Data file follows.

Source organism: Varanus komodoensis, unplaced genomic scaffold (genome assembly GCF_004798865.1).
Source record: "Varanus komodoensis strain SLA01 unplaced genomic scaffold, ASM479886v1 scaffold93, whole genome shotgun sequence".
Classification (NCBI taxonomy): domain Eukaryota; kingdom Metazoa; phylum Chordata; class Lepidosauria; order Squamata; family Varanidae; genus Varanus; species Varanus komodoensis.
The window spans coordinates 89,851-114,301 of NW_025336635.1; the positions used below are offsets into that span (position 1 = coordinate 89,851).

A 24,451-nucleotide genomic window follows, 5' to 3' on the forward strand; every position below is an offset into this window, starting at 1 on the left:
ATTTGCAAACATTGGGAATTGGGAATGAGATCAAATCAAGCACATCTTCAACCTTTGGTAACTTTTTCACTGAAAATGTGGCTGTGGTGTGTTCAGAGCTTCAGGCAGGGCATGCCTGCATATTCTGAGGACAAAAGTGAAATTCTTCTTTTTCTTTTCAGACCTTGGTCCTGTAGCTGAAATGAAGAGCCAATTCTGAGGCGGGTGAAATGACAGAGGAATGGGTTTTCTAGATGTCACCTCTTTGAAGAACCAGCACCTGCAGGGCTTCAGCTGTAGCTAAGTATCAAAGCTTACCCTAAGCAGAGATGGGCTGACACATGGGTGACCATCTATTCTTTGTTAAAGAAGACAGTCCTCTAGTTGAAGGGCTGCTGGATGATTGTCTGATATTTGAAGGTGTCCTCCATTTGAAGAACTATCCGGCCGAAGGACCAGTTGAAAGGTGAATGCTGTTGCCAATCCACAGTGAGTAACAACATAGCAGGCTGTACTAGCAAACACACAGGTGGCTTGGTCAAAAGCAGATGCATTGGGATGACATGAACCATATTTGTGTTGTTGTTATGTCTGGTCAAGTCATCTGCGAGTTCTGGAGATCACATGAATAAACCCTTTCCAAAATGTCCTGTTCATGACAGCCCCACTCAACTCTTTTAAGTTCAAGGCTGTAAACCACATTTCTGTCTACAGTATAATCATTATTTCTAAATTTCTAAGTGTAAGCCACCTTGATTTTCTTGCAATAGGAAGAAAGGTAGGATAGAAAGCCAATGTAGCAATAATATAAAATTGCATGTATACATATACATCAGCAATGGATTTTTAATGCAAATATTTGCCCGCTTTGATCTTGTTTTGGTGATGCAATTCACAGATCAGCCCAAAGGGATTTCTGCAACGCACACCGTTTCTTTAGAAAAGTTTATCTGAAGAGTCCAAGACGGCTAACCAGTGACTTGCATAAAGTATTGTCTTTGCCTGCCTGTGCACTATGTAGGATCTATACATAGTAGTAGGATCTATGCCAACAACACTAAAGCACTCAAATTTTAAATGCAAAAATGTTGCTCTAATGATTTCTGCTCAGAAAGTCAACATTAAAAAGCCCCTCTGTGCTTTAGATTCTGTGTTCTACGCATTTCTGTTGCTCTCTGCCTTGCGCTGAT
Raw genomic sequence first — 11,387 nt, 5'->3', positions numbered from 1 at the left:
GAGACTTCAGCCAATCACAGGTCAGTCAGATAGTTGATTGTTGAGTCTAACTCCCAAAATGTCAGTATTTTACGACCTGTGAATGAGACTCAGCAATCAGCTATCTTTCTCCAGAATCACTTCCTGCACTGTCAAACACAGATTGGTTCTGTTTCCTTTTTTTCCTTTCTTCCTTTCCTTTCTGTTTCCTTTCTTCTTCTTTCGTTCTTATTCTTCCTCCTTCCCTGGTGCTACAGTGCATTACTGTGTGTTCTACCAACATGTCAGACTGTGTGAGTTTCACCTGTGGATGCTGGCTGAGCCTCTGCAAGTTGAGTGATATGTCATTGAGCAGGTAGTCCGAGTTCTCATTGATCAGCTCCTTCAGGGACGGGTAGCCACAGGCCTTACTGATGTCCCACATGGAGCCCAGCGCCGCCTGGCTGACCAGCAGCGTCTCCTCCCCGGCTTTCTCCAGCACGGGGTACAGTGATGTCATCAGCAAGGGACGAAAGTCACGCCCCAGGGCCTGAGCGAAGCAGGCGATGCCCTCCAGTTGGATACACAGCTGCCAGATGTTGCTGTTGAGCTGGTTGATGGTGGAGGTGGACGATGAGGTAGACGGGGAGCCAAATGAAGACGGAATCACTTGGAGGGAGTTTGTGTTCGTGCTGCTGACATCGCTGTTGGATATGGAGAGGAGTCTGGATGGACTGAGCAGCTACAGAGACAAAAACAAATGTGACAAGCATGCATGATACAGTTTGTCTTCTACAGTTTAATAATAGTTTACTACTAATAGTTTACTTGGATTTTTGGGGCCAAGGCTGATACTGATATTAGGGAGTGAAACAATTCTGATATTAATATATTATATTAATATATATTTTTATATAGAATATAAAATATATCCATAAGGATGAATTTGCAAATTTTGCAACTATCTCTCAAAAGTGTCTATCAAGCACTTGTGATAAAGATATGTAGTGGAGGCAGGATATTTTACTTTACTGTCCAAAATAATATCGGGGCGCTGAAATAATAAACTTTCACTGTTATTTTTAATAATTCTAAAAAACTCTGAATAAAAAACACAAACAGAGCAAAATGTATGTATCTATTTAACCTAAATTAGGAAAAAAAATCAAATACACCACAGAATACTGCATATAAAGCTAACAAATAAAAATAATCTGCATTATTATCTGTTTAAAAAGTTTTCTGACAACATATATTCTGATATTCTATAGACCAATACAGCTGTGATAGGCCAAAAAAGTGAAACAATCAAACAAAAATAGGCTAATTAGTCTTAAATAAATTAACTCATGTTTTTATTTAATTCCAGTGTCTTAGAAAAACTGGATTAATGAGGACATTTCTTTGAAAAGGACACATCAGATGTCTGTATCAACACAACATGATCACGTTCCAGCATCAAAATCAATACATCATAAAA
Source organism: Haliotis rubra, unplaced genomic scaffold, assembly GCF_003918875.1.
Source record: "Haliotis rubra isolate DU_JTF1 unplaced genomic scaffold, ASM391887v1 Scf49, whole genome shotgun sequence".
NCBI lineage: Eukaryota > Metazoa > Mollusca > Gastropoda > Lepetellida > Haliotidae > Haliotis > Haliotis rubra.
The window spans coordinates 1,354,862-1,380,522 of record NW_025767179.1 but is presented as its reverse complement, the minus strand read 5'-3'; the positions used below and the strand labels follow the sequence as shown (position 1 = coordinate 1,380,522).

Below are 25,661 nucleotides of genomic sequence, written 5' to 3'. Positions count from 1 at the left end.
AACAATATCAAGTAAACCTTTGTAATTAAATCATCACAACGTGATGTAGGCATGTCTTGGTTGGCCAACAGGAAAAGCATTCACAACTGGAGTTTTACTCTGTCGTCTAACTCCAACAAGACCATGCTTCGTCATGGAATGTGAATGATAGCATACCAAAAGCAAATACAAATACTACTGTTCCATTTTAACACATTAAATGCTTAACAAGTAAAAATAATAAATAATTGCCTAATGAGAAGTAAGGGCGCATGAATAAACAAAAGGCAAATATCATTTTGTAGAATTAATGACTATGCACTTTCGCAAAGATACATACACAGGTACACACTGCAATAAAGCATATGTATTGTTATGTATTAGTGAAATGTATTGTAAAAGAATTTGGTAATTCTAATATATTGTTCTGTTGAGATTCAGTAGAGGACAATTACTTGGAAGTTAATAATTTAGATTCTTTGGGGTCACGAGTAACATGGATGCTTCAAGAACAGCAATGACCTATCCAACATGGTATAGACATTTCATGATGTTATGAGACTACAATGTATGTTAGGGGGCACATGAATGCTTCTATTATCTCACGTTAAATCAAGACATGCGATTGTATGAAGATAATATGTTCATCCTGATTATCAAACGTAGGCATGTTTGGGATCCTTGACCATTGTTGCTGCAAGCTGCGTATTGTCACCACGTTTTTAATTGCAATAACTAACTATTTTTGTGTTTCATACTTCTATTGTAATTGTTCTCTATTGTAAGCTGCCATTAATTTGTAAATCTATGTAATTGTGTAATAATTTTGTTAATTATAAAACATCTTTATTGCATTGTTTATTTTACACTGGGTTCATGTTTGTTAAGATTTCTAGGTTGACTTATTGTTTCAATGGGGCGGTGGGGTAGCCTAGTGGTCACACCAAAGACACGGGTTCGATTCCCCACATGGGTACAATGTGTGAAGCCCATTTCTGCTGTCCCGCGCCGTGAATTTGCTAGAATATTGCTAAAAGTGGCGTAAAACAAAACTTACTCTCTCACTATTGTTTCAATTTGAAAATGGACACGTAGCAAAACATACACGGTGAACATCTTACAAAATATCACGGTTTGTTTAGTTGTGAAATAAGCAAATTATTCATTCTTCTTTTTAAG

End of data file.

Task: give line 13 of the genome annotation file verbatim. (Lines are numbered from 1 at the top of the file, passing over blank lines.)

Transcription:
Below are 25,661 nucleotides of genomic sequence, written 5' to 3'. Positions count from 1 at the left end.